by Dr. Robert Zuber, Global Action to Prevent War
One of the significant concerns of Global Action to Prevent War (GAPW), as well as of many other NGOs and delegations, is the desire by some states for a treaty with numerous 'escape clauses' by which governments can claim national interest as a rationale for suspending otherwise binding criteria that sanction—or deny—arms transfers.
It has often been said that you craft treaties not for your friends but for the skeptics. And generally what skeptics require is assurances that obligations and benefits are spread evenly, that (in the case of an ATT) a treaty does not inadvertently reinforce advantages for arms producing states beyond those they already enjoy in a robust arms market that literally defies the global economic slowdown that has affected virtually every other industry.
Skeptics (and some NGOs echo this particular concern) also seek assurances that textual loopholes have been thought through carefully and then closed to the greatest extent possible.
This often proves to be a harder task than it might seem. Often, loopholes do not become apparent until vigorous implementation ensues. Even with the experience in the negotiating room and even assuming good faith efforts to comply fully with treaty obligations, loopholes appear at the strangest times and in unforeseen ways. Part of why GAPW advocates for robust review conferences and other oversight mechanisms is to highlight and address these loopholes once they are recognized as such.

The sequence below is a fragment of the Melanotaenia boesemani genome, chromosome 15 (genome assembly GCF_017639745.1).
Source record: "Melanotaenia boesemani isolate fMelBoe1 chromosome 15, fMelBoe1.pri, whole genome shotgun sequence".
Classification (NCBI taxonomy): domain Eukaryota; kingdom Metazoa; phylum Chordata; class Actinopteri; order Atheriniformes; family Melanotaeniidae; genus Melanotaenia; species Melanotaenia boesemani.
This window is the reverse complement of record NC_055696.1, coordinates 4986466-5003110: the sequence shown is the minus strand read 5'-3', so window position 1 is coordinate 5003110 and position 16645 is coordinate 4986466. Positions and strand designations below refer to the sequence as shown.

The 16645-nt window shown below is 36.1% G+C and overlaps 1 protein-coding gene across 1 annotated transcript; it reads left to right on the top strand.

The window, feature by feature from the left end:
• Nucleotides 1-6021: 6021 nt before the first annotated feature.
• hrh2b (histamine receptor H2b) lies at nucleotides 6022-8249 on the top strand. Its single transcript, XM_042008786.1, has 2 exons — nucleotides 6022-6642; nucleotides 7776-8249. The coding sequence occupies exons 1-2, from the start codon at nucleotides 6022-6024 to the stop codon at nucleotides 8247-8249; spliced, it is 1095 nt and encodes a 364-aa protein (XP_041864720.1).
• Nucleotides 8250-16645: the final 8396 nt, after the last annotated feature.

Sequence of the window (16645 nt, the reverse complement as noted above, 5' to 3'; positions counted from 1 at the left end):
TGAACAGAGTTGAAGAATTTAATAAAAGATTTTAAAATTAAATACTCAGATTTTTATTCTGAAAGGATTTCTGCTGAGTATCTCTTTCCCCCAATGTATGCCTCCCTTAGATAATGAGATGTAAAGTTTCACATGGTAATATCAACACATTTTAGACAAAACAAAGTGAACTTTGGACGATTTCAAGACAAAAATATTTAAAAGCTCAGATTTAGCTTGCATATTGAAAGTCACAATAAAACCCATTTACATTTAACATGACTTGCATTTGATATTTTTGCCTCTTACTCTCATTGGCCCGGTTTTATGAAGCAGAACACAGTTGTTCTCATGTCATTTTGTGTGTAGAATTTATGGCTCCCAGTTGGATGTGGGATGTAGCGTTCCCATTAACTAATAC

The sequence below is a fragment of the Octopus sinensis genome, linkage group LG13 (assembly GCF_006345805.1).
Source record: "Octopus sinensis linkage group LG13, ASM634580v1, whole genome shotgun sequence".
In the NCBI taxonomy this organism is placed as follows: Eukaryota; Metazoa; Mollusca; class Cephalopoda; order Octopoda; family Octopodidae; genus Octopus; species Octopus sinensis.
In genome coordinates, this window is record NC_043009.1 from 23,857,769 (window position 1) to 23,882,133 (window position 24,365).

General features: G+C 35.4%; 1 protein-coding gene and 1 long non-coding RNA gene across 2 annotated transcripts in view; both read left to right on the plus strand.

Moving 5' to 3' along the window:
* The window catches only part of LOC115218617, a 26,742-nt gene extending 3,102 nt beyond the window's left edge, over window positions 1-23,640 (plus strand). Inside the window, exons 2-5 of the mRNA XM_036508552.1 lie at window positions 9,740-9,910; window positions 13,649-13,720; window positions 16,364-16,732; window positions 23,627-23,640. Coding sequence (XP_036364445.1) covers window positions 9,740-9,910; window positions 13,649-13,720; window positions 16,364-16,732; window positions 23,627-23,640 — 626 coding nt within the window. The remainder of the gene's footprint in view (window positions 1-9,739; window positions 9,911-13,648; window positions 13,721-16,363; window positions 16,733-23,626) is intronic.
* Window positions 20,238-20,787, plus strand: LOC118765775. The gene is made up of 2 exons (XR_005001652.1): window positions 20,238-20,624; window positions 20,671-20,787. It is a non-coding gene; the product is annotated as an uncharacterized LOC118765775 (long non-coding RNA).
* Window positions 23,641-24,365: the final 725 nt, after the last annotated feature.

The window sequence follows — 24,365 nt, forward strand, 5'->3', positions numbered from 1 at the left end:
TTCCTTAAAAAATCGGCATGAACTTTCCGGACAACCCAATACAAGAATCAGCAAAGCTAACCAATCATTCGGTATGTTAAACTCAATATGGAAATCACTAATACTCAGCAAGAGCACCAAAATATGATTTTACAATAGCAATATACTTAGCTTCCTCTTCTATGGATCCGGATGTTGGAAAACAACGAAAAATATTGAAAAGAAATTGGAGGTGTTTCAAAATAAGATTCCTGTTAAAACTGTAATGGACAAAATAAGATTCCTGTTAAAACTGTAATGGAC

In this context, it is important to note that treaties generally have two basic sorts of loopholes—those related to the text of the statute itself and those related to the implementation of treaty provisions. Again, the reason that GAPW has advocated for a strong implementation support unit (ISU) and other, complementary mechanisms is because we recognize that the temptations will be great—regardless of the strength of approved treaty text—to sacrifice compliance to national interest.
It is important that approved text be as free of 'escape routes' as possible. But even a 'tight' treaty without sufficient enforcement and oversight is likely to create a structure of obligations with many loopholes—some of which we can predict but others of which we haven't yet foreseen.
We are most of the way through July and many issues remain before consensus can be assured. We hope that some of that consensus relates to the need to close loopholes within the statute and assure a process to stay one step ahead of the 'escape routes' that are almost certain to appear at a later stage.